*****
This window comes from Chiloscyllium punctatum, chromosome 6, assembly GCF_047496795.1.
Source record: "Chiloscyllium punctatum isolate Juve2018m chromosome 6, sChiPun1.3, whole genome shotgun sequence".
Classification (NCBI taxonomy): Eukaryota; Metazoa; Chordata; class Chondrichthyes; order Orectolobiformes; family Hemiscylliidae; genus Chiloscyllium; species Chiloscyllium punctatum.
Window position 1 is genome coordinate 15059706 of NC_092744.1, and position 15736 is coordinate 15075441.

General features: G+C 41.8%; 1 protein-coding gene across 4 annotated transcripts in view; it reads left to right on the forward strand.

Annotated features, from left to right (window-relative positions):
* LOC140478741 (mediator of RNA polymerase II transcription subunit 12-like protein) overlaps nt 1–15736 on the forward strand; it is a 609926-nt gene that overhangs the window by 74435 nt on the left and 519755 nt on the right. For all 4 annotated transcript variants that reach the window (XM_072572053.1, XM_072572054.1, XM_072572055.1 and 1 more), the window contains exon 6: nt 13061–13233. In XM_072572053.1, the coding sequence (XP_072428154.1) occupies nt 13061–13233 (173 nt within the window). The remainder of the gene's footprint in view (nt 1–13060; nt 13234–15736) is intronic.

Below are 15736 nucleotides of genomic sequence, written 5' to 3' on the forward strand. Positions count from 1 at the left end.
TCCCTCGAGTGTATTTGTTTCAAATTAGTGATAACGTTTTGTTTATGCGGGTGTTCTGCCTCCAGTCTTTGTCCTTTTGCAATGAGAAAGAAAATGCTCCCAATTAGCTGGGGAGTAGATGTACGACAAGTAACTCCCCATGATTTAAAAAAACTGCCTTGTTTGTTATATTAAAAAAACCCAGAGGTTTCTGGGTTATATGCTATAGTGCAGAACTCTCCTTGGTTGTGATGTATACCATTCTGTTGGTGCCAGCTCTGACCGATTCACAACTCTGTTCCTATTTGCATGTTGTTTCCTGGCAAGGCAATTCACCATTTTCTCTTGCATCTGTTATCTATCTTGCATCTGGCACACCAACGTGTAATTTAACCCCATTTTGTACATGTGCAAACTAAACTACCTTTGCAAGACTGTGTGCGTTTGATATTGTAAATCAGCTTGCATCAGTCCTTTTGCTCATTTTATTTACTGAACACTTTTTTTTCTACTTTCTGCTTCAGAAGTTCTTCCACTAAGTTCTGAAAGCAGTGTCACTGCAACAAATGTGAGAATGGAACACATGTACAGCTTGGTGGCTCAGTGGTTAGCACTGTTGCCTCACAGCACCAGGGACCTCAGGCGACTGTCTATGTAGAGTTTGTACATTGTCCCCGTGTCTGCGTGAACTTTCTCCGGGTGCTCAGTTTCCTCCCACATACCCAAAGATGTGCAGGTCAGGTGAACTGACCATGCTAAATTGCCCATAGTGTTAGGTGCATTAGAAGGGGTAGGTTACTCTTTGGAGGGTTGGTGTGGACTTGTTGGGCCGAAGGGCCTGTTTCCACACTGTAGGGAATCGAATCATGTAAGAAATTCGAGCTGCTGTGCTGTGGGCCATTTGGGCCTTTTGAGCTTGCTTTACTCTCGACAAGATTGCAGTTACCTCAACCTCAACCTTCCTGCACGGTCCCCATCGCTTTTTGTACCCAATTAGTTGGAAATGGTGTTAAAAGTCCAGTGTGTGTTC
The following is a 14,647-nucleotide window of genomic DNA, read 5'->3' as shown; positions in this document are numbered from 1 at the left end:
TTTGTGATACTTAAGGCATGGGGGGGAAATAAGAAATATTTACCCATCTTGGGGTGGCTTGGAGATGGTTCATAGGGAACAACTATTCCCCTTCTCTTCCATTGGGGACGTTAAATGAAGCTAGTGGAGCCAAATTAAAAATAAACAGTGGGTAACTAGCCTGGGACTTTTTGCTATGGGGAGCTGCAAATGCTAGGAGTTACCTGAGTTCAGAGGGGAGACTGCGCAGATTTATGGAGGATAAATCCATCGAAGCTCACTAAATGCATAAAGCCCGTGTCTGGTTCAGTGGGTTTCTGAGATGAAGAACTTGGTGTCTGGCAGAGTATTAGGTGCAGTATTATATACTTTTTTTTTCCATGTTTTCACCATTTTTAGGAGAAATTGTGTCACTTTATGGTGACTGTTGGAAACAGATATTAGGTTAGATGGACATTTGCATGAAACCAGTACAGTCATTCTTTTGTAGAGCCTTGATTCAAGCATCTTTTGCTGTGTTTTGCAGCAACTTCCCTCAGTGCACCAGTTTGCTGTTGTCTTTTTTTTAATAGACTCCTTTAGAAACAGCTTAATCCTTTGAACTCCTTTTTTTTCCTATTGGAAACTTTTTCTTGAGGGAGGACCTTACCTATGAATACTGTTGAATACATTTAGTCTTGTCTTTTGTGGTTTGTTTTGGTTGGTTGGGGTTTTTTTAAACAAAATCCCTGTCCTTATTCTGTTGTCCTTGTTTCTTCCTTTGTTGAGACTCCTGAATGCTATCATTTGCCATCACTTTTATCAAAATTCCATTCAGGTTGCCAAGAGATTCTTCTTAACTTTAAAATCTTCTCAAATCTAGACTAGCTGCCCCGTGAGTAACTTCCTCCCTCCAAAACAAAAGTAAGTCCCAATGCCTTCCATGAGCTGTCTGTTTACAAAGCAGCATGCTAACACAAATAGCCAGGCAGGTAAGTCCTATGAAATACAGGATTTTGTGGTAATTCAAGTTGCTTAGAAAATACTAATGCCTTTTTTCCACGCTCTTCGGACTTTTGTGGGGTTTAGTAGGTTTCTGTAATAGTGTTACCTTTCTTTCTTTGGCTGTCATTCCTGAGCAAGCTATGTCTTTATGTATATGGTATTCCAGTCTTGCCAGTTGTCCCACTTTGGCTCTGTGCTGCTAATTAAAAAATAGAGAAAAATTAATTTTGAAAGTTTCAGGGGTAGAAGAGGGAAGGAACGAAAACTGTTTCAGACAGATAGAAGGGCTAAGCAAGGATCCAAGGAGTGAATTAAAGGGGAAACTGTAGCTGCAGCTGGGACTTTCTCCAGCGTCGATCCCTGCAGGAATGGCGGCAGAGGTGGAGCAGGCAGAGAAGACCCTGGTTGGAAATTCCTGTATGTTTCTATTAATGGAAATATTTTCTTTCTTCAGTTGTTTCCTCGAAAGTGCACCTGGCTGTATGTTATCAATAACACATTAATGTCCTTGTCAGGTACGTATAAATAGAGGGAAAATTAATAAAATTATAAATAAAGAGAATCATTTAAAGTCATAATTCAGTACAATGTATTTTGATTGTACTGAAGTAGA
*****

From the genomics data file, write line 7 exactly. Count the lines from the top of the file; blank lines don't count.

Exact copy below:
* LOC140478741 (mediator of RNA polymerase II transcription subunit 12-like protein) overlaps nt 1–15736 on the forward strand; it is a 609926-nt gene that overhangs the window by 74435 nt on the left and 519755 nt on the right. For all 4 annotated transcript variants that reach the window (XM_072572053.1, XM_072572054.1, XM_072572055.1 and 1 more), the window contains exon 6: nt 13061–13233. In XM_072572053.1, the coding sequence (XP_072428154.1) occupies nt 13061–13233 (173 nt within the window). The remainder of the gene's footprint in view (nt 1–13060; nt 13234–15736) is intronic.